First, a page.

Year 11 Design: Photography and Graphic Design (ATAR)

We live in a diverse and constantly changing information‐rich society and culture, immersed in visual communication. In year 11 ATAR design, students will explore the area of product design, discover that the commercial world is comprised of companies requiring consumer products, services and brands for a particular audience, and are introduced to the concept of intellectual property. Students will work in the contexts of photography and graphics to create a range of product and packaging designs including but not limited to magazine layouts, still life/food photography/styling, T-Shirt design, develop community based photography projects, promotional material, advertisements and culture/sub-culture specific design.

Students will have the opportunity to use a range of digital technology such as Adobe Photoshop and Adobe Illustrator, HD cameras and the green screen. In this course, students develop a competitive edge for current and future industry and employment markets.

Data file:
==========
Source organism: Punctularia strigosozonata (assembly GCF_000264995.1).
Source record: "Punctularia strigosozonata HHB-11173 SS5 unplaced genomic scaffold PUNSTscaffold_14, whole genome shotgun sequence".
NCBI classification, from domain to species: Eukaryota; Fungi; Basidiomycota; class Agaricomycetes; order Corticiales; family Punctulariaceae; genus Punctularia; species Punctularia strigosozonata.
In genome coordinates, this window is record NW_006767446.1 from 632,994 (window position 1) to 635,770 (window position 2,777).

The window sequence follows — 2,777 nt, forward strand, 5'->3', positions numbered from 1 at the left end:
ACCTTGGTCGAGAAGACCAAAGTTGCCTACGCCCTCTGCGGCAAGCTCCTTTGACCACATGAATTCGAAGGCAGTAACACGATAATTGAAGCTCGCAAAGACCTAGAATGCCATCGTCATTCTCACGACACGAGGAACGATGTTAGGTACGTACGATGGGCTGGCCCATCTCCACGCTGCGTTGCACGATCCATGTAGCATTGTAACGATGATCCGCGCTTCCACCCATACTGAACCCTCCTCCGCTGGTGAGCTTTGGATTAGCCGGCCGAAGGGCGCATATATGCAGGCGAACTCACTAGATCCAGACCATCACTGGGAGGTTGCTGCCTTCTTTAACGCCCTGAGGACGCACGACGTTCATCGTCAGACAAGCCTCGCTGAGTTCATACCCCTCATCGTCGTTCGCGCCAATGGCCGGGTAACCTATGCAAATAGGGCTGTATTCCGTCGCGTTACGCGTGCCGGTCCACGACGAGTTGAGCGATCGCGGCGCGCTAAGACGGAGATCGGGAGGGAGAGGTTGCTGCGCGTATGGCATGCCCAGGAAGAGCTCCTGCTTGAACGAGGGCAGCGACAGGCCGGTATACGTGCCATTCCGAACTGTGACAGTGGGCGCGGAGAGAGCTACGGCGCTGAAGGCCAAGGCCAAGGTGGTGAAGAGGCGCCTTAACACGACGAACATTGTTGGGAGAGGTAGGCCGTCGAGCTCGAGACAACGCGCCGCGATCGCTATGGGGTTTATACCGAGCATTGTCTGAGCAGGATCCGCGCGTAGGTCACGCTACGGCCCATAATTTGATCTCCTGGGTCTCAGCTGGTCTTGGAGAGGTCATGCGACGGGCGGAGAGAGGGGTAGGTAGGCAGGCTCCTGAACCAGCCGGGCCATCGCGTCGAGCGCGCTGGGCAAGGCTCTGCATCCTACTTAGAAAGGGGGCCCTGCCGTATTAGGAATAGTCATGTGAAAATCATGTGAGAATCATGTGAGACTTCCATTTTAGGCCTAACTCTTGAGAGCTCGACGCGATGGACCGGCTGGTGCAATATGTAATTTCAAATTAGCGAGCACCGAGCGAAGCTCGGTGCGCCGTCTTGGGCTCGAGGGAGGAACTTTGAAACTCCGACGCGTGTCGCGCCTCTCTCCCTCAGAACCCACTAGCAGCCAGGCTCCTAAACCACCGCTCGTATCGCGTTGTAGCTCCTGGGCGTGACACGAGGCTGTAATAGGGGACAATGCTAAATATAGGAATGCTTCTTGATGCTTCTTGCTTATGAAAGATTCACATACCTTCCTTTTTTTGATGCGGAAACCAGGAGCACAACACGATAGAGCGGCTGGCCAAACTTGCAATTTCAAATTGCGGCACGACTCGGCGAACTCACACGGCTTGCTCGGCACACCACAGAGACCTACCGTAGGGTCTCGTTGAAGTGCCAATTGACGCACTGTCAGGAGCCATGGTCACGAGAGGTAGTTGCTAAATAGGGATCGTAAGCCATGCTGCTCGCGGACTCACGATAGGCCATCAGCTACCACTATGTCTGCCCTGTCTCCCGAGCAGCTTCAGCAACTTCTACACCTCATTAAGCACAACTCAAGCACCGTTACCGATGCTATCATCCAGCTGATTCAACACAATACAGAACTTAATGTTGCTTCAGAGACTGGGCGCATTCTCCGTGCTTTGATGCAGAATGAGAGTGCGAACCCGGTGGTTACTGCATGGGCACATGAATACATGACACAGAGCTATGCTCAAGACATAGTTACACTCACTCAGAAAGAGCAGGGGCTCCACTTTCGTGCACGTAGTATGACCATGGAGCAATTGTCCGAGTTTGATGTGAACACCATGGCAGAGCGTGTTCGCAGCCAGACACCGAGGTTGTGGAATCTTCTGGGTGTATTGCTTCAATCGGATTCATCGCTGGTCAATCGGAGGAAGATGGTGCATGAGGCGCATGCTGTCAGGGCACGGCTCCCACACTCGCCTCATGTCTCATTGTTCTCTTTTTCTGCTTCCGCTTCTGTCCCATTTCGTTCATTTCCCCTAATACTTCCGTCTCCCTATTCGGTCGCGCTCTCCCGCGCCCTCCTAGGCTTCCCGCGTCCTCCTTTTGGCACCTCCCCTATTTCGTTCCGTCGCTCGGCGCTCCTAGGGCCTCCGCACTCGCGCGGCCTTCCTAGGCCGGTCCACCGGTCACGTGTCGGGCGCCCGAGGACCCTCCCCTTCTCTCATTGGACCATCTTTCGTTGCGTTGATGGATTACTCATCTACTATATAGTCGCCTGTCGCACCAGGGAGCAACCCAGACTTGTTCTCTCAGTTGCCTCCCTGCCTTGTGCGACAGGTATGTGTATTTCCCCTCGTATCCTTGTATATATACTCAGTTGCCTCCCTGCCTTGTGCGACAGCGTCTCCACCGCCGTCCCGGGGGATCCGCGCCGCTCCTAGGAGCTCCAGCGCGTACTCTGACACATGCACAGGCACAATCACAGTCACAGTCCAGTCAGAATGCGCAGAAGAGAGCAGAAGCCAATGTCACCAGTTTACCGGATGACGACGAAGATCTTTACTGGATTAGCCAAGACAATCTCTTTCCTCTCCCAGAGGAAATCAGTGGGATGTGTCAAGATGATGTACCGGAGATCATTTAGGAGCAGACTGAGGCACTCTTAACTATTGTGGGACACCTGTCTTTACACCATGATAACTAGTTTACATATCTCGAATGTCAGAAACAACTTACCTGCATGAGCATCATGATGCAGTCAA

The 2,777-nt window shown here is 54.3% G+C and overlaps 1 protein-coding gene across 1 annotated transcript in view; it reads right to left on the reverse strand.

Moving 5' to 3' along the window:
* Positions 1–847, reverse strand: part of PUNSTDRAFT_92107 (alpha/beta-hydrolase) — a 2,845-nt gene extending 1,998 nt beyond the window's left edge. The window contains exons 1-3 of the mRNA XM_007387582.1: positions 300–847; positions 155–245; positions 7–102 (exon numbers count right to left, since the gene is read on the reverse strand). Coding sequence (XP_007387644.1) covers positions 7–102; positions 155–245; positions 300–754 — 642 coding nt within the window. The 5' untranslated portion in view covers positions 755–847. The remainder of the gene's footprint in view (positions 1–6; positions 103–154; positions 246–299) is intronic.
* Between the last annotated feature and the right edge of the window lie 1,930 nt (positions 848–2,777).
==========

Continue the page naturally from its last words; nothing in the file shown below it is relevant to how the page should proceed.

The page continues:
Students should meet the minimum literacy/numeracy requirements of Year 10. Previous experience in Photo Media/Creative Photography with a B grade or better is advantageous.


The Year 11 syllabus is divided into two units, each of one semester duration, which are typically delivered as a pair. The notional time for each unit is 55 class contact hours.

Unit 1 – Product Design

Students learn that the commercial world is comprised of companies, requiring consumer products, services and brands for a particular audience.

Unit 2 – Cultural Design

Students learn that society is made up of different groups of people who share diverse values, attitudes, beliefs, behaviour and needs; and that different forms of visual communication transmit these values and beliefs.


Students undertaking year 11 ATAR design can progress into year 12 ATAR design. This course also emphasises the scope of design in professional and trade based industries allowing students to maximise vocational and/or university pathways.